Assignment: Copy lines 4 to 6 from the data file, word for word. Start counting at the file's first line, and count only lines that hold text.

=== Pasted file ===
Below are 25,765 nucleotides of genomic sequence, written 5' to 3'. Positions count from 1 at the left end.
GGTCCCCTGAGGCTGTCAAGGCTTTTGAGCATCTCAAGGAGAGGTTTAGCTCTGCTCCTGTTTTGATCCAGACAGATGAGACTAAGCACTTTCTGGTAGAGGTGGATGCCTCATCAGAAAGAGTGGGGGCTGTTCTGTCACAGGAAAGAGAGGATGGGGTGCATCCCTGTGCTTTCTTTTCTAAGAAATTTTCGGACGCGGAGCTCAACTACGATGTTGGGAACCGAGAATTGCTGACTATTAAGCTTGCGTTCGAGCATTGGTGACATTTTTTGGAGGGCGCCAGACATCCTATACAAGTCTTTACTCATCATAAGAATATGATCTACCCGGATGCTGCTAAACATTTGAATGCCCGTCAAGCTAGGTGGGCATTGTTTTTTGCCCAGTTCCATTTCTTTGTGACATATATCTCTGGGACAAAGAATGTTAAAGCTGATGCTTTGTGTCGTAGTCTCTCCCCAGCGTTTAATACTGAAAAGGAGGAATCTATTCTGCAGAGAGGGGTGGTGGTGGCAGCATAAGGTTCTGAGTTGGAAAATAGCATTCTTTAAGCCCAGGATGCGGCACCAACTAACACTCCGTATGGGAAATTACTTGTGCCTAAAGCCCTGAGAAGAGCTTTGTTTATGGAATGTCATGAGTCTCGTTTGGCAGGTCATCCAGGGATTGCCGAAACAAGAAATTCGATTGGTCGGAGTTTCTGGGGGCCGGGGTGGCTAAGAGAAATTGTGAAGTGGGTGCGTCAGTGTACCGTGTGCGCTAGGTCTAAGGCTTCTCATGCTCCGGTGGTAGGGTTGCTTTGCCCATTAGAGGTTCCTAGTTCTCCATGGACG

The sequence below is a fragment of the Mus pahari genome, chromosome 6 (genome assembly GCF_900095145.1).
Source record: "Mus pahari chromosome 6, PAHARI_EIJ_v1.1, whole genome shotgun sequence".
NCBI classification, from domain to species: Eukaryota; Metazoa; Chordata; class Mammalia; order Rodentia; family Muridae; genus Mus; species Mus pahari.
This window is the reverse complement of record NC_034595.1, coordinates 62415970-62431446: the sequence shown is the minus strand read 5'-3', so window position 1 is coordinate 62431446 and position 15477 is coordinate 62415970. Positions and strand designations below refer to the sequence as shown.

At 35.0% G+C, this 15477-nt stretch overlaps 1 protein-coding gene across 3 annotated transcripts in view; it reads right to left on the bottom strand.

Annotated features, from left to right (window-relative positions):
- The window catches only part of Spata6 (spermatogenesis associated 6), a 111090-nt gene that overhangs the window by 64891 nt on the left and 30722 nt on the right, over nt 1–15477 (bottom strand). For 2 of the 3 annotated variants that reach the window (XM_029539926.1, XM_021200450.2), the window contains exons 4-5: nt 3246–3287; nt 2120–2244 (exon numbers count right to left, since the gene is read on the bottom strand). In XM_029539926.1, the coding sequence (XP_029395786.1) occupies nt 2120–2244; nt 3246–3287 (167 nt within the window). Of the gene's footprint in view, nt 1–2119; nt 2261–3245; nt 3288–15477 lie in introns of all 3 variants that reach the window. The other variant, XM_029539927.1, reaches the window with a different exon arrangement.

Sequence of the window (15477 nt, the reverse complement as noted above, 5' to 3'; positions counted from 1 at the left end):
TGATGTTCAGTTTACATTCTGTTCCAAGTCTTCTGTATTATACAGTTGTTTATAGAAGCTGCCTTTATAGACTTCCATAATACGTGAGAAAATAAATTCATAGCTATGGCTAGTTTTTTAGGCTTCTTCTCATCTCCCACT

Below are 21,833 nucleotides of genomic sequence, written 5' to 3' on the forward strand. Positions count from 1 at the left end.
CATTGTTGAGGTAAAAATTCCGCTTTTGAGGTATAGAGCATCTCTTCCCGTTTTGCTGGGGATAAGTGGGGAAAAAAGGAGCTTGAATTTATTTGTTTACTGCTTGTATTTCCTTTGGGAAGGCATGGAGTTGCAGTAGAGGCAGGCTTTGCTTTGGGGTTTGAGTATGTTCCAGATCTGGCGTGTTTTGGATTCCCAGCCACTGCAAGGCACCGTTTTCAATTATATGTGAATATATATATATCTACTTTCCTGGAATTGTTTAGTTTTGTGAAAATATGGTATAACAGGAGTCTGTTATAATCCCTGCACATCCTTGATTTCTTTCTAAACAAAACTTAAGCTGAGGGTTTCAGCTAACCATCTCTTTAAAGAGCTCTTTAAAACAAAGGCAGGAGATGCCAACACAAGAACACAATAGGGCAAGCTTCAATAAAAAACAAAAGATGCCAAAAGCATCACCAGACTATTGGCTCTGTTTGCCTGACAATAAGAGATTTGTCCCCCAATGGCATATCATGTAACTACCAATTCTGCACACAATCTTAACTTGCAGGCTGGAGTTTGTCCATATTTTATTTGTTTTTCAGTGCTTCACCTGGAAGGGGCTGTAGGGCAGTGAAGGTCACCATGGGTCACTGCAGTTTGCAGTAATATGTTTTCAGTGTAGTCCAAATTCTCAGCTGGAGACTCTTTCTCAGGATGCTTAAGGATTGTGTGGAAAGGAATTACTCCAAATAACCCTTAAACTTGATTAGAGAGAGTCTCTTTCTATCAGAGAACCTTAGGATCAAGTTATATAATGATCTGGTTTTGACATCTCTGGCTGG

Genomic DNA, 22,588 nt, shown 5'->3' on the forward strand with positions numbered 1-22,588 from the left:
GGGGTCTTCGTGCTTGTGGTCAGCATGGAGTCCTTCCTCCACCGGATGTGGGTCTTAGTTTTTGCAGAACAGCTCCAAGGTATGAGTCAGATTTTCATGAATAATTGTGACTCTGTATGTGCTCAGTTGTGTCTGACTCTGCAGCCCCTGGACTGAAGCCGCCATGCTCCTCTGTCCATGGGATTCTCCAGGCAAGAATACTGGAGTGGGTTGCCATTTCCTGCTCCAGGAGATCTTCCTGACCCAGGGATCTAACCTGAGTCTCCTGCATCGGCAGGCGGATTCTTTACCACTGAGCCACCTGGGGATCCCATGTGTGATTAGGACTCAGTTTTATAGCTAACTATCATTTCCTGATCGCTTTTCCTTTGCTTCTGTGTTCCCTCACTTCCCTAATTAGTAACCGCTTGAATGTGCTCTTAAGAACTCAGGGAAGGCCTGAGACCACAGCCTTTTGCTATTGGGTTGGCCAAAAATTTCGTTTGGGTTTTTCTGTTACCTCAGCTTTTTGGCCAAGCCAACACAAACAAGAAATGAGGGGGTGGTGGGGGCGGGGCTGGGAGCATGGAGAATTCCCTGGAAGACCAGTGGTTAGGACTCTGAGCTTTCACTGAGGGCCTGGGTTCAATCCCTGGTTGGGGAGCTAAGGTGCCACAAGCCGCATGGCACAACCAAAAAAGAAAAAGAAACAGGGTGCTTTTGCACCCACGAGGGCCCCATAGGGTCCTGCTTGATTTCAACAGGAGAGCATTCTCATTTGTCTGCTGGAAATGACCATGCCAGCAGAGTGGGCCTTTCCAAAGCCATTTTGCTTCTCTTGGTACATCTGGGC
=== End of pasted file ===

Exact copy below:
Source record: "Mus pahari chromosome 6, PAHARI_EIJ_v1.1, whole genome shotgun sequence".
NCBI classification, from domain to species: Eukaryota; Metazoa; Chordata; class Mammalia; order Rodentia; family Muridae; genus Mus; species Mus pahari.
This window is the reverse complement of record NC_034595.1, coordinates 62415970-62431446: the sequence shown is the minus strand read 5'-3', so window position 1 is coordinate 62431446 and position 15477 is coordinate 62415970. Positions and strand designations below refer to the sequence as shown.